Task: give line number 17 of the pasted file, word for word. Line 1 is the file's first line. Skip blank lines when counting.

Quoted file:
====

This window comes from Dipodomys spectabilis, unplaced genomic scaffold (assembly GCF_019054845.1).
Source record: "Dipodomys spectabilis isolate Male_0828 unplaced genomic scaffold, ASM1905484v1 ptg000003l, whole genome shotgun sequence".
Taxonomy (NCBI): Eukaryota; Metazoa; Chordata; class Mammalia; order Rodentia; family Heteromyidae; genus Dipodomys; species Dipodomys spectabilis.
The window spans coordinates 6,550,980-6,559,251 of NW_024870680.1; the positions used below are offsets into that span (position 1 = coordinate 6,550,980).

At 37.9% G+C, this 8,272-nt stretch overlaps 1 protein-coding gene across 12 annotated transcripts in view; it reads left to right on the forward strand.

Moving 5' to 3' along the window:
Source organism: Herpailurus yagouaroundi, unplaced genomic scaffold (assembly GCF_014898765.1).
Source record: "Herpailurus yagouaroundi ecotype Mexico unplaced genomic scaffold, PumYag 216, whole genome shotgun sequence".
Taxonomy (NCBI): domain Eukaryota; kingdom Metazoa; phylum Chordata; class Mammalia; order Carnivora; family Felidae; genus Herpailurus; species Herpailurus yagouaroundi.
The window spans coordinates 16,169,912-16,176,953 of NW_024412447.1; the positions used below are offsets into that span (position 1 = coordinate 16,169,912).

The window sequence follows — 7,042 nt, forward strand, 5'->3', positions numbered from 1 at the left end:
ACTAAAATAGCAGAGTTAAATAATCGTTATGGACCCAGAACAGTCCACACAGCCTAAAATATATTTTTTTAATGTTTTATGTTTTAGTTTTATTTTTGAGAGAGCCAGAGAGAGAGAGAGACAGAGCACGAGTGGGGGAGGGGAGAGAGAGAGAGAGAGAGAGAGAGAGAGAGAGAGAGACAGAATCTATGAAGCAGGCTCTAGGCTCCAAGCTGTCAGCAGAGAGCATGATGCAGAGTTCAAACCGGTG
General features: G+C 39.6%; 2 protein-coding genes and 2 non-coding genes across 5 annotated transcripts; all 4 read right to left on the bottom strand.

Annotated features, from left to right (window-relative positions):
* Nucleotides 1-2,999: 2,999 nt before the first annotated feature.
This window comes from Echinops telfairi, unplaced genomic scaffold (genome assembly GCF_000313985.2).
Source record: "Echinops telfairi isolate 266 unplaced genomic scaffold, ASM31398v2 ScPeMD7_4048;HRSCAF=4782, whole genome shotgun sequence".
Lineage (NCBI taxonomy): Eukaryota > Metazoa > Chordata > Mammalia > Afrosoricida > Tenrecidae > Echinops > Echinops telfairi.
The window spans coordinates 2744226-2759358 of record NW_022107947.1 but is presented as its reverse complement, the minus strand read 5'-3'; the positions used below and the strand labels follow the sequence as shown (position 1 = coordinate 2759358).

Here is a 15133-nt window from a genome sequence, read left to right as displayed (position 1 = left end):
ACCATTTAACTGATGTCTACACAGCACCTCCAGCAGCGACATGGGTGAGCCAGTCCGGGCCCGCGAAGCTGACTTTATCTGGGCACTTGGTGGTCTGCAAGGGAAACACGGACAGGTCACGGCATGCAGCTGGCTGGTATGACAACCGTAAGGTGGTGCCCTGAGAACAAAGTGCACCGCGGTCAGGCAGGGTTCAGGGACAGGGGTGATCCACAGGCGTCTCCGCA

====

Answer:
Source record: "Echinops telfairi isolate 266 unplaced genomic scaffold, ASM31398v2 ScPeMD7_4048;HRSCAF=4782, whole genome shotgun sequence".